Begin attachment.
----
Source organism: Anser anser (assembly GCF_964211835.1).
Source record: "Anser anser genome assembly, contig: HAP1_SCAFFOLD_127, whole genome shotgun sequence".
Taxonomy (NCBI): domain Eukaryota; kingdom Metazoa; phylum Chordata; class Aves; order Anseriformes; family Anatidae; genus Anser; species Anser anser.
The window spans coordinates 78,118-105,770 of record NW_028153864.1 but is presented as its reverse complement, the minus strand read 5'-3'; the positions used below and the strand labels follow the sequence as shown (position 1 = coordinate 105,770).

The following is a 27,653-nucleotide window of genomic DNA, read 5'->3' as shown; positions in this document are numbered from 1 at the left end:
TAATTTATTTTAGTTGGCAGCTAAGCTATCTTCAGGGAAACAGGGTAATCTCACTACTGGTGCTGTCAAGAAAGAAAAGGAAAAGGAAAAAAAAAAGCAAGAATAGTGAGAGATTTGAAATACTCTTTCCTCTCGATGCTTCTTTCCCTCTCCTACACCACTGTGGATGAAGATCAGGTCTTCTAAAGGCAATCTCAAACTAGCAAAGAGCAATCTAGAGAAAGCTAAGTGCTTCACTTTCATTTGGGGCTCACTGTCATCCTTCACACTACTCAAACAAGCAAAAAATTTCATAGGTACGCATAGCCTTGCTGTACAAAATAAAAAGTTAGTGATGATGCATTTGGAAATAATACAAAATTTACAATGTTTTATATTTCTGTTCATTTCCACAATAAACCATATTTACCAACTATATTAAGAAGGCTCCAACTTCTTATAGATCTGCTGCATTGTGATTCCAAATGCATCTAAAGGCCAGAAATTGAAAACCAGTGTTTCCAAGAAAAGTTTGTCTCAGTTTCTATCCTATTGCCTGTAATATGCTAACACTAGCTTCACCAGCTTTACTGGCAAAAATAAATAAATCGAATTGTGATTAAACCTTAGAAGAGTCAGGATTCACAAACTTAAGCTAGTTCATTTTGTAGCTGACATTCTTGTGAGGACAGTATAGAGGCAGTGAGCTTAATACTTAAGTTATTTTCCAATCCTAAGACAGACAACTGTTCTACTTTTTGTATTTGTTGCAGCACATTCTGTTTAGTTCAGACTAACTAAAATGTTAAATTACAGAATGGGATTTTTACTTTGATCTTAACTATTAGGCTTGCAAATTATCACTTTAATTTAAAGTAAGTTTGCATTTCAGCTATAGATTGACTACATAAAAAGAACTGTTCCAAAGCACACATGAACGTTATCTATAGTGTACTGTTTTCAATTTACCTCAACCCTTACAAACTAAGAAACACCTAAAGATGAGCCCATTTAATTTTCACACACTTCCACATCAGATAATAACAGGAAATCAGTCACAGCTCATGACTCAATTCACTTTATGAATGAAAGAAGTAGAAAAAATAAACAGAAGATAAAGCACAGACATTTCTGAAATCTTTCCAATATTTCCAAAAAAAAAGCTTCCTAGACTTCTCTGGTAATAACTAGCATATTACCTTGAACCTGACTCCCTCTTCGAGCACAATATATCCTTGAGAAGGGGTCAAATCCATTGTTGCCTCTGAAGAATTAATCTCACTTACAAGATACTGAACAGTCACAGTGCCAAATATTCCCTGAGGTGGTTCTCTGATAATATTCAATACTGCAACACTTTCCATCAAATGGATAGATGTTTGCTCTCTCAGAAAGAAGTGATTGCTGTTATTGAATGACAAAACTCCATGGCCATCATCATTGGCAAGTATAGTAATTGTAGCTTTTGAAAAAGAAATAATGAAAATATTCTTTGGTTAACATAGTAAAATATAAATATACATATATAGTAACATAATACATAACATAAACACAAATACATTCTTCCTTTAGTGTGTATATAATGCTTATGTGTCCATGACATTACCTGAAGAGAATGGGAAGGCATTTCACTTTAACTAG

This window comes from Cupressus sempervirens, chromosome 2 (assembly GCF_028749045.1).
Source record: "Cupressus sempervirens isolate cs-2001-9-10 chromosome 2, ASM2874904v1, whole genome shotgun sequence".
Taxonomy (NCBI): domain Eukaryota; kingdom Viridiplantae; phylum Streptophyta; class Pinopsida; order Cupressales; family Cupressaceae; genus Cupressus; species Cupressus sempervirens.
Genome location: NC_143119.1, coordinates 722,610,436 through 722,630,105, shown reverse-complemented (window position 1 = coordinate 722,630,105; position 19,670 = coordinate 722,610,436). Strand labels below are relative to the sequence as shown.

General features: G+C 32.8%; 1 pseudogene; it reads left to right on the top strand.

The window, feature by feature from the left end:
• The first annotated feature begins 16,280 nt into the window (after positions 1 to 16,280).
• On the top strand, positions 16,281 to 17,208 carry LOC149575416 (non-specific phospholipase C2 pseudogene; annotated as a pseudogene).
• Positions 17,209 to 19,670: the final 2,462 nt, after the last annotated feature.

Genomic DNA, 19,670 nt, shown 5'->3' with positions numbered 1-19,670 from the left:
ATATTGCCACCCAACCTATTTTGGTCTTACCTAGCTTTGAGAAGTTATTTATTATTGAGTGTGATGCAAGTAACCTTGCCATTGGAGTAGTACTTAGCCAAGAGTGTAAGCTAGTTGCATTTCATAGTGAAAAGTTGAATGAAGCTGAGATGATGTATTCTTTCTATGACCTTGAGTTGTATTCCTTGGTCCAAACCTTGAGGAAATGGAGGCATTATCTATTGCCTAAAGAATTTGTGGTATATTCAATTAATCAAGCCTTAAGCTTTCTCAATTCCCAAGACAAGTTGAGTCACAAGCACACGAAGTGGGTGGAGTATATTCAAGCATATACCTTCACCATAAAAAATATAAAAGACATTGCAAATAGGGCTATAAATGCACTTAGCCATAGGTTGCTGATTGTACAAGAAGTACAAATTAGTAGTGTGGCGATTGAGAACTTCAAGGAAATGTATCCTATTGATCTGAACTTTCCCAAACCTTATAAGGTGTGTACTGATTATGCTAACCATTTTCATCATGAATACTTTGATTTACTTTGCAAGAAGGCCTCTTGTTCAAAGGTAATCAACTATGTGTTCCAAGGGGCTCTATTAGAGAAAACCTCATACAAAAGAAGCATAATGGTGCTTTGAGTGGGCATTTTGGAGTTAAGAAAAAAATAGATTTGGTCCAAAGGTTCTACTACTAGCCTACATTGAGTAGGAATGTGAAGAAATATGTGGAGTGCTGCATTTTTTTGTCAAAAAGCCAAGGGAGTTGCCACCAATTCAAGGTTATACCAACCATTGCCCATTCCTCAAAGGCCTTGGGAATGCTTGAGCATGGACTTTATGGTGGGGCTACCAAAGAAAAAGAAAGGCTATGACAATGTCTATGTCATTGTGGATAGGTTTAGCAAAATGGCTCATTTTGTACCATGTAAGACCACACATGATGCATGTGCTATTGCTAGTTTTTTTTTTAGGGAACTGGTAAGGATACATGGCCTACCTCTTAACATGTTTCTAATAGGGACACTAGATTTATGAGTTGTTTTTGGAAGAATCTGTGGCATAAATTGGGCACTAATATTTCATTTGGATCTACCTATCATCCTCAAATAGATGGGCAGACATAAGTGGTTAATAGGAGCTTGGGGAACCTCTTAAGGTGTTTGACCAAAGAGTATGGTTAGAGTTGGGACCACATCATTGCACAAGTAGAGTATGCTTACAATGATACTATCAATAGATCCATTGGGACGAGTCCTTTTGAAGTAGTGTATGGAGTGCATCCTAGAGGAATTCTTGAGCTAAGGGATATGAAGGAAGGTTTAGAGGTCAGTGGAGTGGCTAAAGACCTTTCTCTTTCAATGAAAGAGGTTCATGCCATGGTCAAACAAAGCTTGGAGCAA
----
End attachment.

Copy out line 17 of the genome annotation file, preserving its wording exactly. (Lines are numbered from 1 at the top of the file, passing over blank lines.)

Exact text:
ATATTGCCACCCAACCTATTTTGGTCTTACCTAGCTTTGAGAAGTTATTTATTATTGAGTGTGATGCAAGTAACCTTGCCATTGGAGTAGTACTTAGCCAAGAGTGTAAGCTAGTTGCATTTCATAGTGAAAAGTTGAATGAAGCTGAGATGATGTATTCTTTCTATGACCTTGAGTTGTATTCCTTGGTCCAAACCTTGAGGAAATGGAGGCATTATCTATTGCCTAAAGAATTTGTGGTATATTCAATTAATCAAGCCTTAAGCTTTCTCAATTCCCAAGACAAGTTGAGTCACAAGCACACGAAGTGGGTGGAGTATATTCAAGCATATACCTTCACCATAAAAAATATAAAAGACATTGCAAATAGGGCTATAAATGCACTTAGCCATAGGTTGCTGATTGTACAAGAAGTACAAATTAGTAGTGTGGCGATTGAGAACTTCAAGGAAATGTATCCTATTGATCTGAACTTTCCCAAACCTTATAAGGTGTGTACTGATTATGCTAACCATTTTCATCATGAATACTTTGATTTACTTTGCAAGAAGGCCTCTTGTTCAAAGGTAATCAACTATGTGTTCCAAGGGGCTCTATTAGAGAAAACCTCATACAAAAGAAGCATAATGGTGCTTTGAGTGGGCATTTTGGAGTTAAGAAAAAAATAGATTTGGTCCAAAGGTTCTACTACTAGCCTACATTGAGTAGGAATGTGAAGAAATATGTGGAGTGCTGCATTTTTTTGTCAAAAAGCCAAGGGAGTTGCCACCAATTCAAGGTTATACCAACCATTGCCCATTCCTCAAAGGCCTTGGGAATGCTTGAGCATGGACTTTATGGTGGGGCTACCAAAGAAAAAGAAAGGCTATGACAATGTCTATGTCATTGTGGATAGGTTTAGCAAAATGGCTCATTTTGTACCATGTAAGACCACACATGATGCATGTGCTATTGCTAGTTTTTTTTTTAGGGAACTGGTAAGGATACATGGCCTACCTCTTAACATGTTTCTAATAGGGACACTAGATTTATGAGTTGTTTTTGGAAGAATCTGTGGCATAAATTGGGCACTAATATTTCATTTGGATCTACCTATCATCCTCAAATAGATGGGCAGACATAAGTGGTTAATAGGAGCTTGGGGAACCTCTTAAGGTGTTTGACCAAAGAGTATGGTTAGAGTTGGGACCACATCATTGCACAAGTAGAGTATGCTTACAATGATACTATCAATAGATCCATTGGGACGAGTCCTTTTGAAGTAGTGTATGGAGTGCATCCTAGAGGAATTCTTGAGCTAAGGGATATGAAGGAAGGTTTAGAGGTCAGTGGAGTGGCTAAAGACCTTTCTCTTTCAATGAAAGAGGTTCATGCCATGGTCAAACAAAGCTTGGAGCAA